Classified as a lower-middle income economy by current World Bank records, Djibouti’s financial sector has grown thanks to the financial regulations applied in 2000, 2005 and 2011, which were introduced in order to create a modernized financial market. According to the current numbers from the Central Bank of Djibouti, the total assets of the financial sector amount to around $1.5 billion, with banking assets representing 95% of this.

The banking sector has achieved significant growth in recent years, accounting for more than 10% of total GDP. The arrival of new banks, generally owned by foreigners, have accelerated competition and brought the total number of banks to eleven. Before 2006, there were only two banking groups operating in the country. Amongst the banks operating in the country, Banque pour la Commerce et l’Industrie – Mer Rouge (BCIMR) and the Bank of Africa (BOA Red Sea, formerly known as Banque Indosuez) are still the most dominant banks, making up around 80% of total deposits. Following the implementation of a new banking law in 2005, the minimum capital requirements for banking institutions were adjusted to $1.6 million, which led to an important growth in the total amount of capital.

Customer deposits recorded an increase in recent years, as a result of new regulations related to the public and private sectors. According to the latest statistics, total customer deposits increased from $1.088 billion to $1.1 billion in 2013, representing a growth of 7.7% in just one year.

The total amount of domestic credits grew by an annual rate of 2.1% in 2013, increasing from $510 million to $523 million in a year. Private companies are the main contributors, making up 87% of the total, showing an increase of 15.6% from 2012 to 2013, while credits to the state took second place with 10%, and credits to the public sector were lower, at only 3% of the total.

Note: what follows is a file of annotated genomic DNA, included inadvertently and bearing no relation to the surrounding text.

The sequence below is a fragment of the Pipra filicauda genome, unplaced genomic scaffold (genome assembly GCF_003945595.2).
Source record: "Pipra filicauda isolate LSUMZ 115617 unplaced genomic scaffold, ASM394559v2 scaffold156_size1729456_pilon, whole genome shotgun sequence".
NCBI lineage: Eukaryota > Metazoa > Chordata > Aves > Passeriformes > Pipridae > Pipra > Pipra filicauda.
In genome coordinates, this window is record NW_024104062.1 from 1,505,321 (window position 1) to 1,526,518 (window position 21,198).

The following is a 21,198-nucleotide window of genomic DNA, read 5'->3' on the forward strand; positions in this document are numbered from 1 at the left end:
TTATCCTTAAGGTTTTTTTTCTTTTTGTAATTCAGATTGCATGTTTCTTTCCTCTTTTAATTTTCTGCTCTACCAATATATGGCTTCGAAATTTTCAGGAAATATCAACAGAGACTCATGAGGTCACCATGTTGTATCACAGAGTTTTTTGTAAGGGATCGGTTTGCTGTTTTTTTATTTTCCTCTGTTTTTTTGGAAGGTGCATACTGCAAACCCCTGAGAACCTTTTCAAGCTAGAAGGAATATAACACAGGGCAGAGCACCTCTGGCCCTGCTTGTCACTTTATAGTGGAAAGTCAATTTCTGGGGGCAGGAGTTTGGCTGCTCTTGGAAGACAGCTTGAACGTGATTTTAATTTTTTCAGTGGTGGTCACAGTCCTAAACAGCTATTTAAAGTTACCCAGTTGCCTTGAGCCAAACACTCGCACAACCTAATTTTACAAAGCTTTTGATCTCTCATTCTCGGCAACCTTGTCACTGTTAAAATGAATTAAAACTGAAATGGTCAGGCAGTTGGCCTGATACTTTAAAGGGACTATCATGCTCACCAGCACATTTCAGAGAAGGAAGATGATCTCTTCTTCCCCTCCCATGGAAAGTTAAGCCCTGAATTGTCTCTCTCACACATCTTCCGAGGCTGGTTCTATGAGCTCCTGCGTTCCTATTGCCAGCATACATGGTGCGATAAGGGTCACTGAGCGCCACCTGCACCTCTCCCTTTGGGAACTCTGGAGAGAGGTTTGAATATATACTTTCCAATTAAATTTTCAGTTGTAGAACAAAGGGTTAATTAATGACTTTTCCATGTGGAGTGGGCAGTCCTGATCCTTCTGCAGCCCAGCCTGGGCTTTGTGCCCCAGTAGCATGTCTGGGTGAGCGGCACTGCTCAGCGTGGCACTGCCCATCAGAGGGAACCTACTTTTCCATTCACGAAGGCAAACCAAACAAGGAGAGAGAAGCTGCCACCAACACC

According to the current numbers from the Central Bank of Djibouti, the total assets of the financial sector amount to around $1.5 billion, with banking assets representing 95% of this.

Islamic finance has been a growing force in the Djiboutian economy, since the government introduced a new banking law in 2011, based on Sharia principles. The Governor of the Central Bank of Djibouti, Ahmed Osman Ali, stated that as Djibouti was an Islamic country it is perfectly positioned to take a leading role in the African Islamic finance sector. Almost 95% of the total population is Muslim and many people do not want to use conventional banks for religious reasons. Today, there are already four Islamic banks operating in the country, representing more than 15% of total banking assets. The sector is mostly dominated by foreign groups from Egypt, Yemen and the United Arab Emirates, as well as domestic shareholders and Somalian entrepreneurs. East Africa Bank (formerly known as Dahabshill Bank International) has the biggest share of the capital generated from Islamic finance in the country, with around 70%.

Islamic banks accounted for $312 million of the market, with an annual growth rate of 20% in 2013. In the same year, their deposits reached $186 million, 12% of the country’s total. In addition, the number of beneficiaries of Islamic finance loans doubled between 2012 and 2014. Their credit portfolio has shown a low rate of non-performing loans, estimated at 1.56% and this is lower than the average for domestic credits.

Banks Year of Entry Origin Type
Banque pour le Commerce et l’Industrie - Mer Rouge 1957 France & Djibouti Conventional
Bank of Africa (BOA Red Sea) 2010 Continental Conventional
International Commercial Bank (ICB) 2006 Malaysia Conventional
Saba Islamic Bank (SIB) 2006 Yemen & UAE Islamic
Banque de Depots et de Credits de Djibouti 2008 Switzerland Retail Banking
Salaam African Bank (SAB) 2008 Regional Islamic
Cooperative Agricultural & Credit Bank (CAC) 2009 Yemen Conventional
Dahabshiil Bank International S.A. 2009 Somalia Islamic
Shoura Bank 2010 Egypt Islamic
Warka Bank for Investment & Finance 2010 Lebanon & Iraq Conventional
Exim Bank of Djibouti 2010 Tanzania Conventional